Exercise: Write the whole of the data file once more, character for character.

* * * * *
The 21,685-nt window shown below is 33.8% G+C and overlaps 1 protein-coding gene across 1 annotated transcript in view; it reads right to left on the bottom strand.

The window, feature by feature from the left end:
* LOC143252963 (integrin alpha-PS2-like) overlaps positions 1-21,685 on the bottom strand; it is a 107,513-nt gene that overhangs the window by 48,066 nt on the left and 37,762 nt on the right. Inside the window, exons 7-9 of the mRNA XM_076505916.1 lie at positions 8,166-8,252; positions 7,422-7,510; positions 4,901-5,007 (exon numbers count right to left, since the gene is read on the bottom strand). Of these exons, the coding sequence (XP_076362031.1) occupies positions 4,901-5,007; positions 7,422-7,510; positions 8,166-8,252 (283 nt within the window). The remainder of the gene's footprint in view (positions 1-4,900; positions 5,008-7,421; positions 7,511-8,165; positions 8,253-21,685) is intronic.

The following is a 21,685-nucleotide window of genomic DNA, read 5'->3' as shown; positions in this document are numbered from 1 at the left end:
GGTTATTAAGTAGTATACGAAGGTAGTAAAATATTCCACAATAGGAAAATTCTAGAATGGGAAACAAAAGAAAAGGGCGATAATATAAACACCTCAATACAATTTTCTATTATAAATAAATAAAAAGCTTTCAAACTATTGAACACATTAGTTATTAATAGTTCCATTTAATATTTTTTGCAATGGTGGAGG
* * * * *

The 21,685-nt window shown below is 33.8% G+C and overlaps 1 protein-coding gene across 1 annotated transcript in view; it reads right to left on the bottom strand.

The window, feature by feature from the left end:
* LOC143252963 (integrin alpha-PS2-like) overlaps positions 1-21,685 on the bottom strand; it is a 107,513-nt gene that overhangs the window by 48,066 nt on the left and 37,762 nt on the right. Inside the window, exons 7-9 of the mRNA XM_076505916.1 lie at positions 8,166-8,252; positions 7,422-7,510; positions 4,901-5,007 (exon numbers count right to left, since the gene is read on the bottom strand). Of these exons, the coding sequence (XP_076362031.1) occupies positions 4,901-5,007; positions 7,422-7,510; positions 8,166-8,252 (283 nt within the window). The remainder of the gene's footprint in view (positions 1-4,900; positions 5,008-7,421; positions 7,511-8,165; positions 8,253-21,685) is intronic.

The following is a 21,685-nucleotide window of genomic DNA, read 5'->3' as shown; positions in this document are numbered from 1 at the left end:
GGTTATTAAGTAGTATACGAAGGTAGTAAAATATTCCACAATAGGAAAATTCTAGAATGGGAAACAAAAGAAAAGGGCGATAATATAAACACCTCAATACAATTTTCTATTATAAATAAATAAAAAGCTTTCAAACTATTGAACACATTAGTTATTAATAGTTCCATTTAATATTTTTTGCAATGGTGGAGG